Bought more Meyer lemons, that is. Saw them again in Whole
Paycheck Foods and couldn't resist. The devil made me do it!
Now what? They don't last long. Not like ordinary run-of-the-mill lemons. You can keep these guys for five days or so, but then they start to rot and get soggy. No, no, no! These are not to be wasted.
I unearthed a recipe for Meyer Lemon Ricotta Cookies. It sounded interesting, especially since I happened to have a container of whole milk ricotta in my fridge that was begging to be used before the expiration date (I have no idea why I bought it in the first place). Alrighty then.
But first, I need to digress (oh no, here she goes again. Shut up, Liz and just get to the recipe). Uh-uh. You need to hear this.
If you've been reading this blog, or if you know me personally, you're aware that I recently traveled to Cambodia. I saw and experienced a lot (land mine victims, orphaned children due to AIDS, women rescued from brothels, extreme poverty, etc.) and came back determined to do something to help.
That "something" means raising money to send promising young Cambodian adults to college. I think it's the best way to effect positive change. More about this later.
There are amazing people in my life. One of them is Mark Cohen, who graciously offered to help me with my mission. He is wildly creative, a bit off-the-wall, very savvy and he gets it. He has an fabulous wife and two of the most engaging kids I know. Henry and I adore them. They live on our street. Here's the link to Mark's company: http://www.witamerica.com/ He is graciously donating his time and resources to create the tools I need to raise money for this endeavor. I am humbled by this.
Okay, so I do have a point here.
Mark won't let me pay him, but he is willing to accept desserts. He doesn't know what he's in for. Hello, what a great excuse to bake and get the results the hell out of my house before I eat them. Get ready for the onslaught of recipes that will soon be showing up on this blog!
For now though, here's the recipe for the Meyer lemon cookies. They are almost cake-like in texture, tender to the bite and not overly sweet. You can't taste the ricotta, but it gives these treats a richness and depth of taste that makes it impossible to eat just one. Believe me.
For the cookies:
1 cup butter, room temperature
2 cups granulated sugar
1 teaspoon salt (I used Kosher)
2 large eggs
16-oz. whole milk ricotta cheese
1/2 teaspoon lemon extract
3 Meyer lemons, zested and juiced
2 1/2 cups unbleached AP flour
1 teaspoon baking powder
For the glaze:
3 cups confectioner's sugar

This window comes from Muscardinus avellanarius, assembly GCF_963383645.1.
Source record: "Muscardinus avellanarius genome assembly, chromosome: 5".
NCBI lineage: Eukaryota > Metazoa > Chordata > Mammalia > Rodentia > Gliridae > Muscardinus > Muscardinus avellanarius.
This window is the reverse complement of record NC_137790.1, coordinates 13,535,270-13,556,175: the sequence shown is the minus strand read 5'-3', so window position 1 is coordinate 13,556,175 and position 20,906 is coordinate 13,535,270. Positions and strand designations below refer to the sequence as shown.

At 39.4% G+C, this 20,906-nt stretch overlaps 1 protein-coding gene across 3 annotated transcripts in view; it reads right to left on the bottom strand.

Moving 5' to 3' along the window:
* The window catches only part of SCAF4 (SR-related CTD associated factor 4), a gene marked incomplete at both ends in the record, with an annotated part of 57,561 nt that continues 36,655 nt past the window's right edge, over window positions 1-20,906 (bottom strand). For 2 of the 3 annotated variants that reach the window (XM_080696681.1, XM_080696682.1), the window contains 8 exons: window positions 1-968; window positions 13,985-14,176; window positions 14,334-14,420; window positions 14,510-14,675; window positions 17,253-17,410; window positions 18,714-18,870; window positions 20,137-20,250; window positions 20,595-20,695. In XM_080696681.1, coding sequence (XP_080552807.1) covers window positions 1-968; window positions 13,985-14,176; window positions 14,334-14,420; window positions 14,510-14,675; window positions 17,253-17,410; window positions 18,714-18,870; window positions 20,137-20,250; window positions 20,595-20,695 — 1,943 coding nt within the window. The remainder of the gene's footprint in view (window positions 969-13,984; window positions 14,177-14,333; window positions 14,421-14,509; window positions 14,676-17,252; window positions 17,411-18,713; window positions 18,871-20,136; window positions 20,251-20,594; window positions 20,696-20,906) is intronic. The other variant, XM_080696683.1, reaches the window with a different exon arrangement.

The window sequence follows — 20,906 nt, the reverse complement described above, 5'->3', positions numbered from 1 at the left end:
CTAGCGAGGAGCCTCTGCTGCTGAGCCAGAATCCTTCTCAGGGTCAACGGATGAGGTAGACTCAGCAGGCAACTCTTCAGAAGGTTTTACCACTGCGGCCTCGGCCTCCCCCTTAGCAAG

3-4 tablespoons Meyer lemon juice
Preheat oven to 35-degrees. Line baking sheets with parchment paper (or use a Silpat). In mixer fitted with paddle attachment, beat butter until smooth. Add sugar and salt; beat on high speed for 5 minutes, scraping down bowl several times until mixture is light and fluffy. Add eggs, ricotta, lemon extract, zest and one tablespoon of the Meyer lemon juice (reserve rest for glaze). Combine on medium speed until blended. Add 1 cup of the flour and baking powder. Beat on low speed until just combined. Add remaining flour and repeat. Do not overbeat.
Remove dough to a large piece of plastic wrap. Wrap well and place in refrigerator overnight (or place in freezer until well-chilled but not frozen). Use a 1 1/2-inch ice cream scoop (or use a spoon) to scoop out dough. Roll into balls and place on a baking sheet lined with parchment. Chill or freeze until ready to bake.
Place balls 2 inches apart on baking sheets. Bake for 12-15 minutes or until edges just start to brown and cookies are puffed in center and slightly golden. Do not overbake. Remove to a cooling rack. When completely cool, drizzle with glaze and decorate with sanding sugar or dragees if desired.
To prepare the glaze, place confectioner's sugar and half of the Meyer lemon juice in a bowl. Whisk well to combine, adding more lemon juice if needed. Whisk until smooth and glaze just drips off the spoon, but still holds it's shape. Spoon over cooled cookies.
Yield: about 40 cookies. Note: these keep well unbaked in the freezer for 6 months. They can go directly from freezer to oven but may require a slightly longer baking time.
Stay tuned. I still have some Meyer lemons left! Next up? I'm thinking Meyer Lemon Budino......